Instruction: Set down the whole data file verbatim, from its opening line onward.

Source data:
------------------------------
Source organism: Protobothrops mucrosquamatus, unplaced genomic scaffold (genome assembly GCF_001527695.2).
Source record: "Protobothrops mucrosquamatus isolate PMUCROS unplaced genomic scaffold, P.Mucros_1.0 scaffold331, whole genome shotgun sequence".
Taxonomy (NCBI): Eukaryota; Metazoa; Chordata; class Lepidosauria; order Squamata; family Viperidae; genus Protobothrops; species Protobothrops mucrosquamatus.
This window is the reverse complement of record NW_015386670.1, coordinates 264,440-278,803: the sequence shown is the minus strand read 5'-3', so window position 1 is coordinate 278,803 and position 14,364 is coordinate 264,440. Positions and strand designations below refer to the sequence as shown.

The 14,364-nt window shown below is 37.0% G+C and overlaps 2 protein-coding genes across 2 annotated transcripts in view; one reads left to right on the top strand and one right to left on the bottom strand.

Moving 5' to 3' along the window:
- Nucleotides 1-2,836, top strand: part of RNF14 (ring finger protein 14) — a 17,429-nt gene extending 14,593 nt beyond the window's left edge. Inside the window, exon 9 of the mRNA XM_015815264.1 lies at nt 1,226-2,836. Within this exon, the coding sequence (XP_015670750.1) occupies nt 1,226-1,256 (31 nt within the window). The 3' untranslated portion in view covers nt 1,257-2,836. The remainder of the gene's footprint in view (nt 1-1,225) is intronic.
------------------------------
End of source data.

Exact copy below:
Source organism: Protobothrops mucrosquamatus, unplaced genomic scaffold (genome assembly GCF_001527695.2).
Source record: "Protobothrops mucrosquamatus isolate PMUCROS unplaced genomic scaffold, P.Mucros_1.0 scaffold331, whole genome shotgun sequence".
Taxonomy (NCBI): Eukaryota; Metazoa; Chordata; class Lepidosauria; order Squamata; family Viperidae; genus Protobothrops; species Protobothrops mucrosquamatus.
This window is the reverse complement of record NW_015386670.1, coordinates 264,440-278,803: the sequence shown is the minus strand read 5'-3', so window position 1 is coordinate 278,803 and position 14,364 is coordinate 264,440. Positions and strand designations below refer to the sequence as shown.

The 14,364-nt window shown below is 37.0% G+C and overlaps 2 protein-coding genes across 2 annotated transcripts in view; one reads left to right on the top strand and one right to left on the bottom strand.

Moving 5' to 3' along the window:
- Nucleotides 1-2,836, top strand: part of RNF14 (ring finger protein 14) — a 17,429-nt gene extending 14,593 nt beyond the window's left edge. Inside the window, exon 9 of the mRNA XM_015815264.1 lies at nt 1,226-2,836. Within this exon, the coding sequence (XP_015670750.1) occupies nt 1,226-1,256 (31 nt within the window). The 3' untranslated portion in view covers nt 1,257-2,836. The remainder of the gene's footprint in view (nt 1-1,225) is intronic.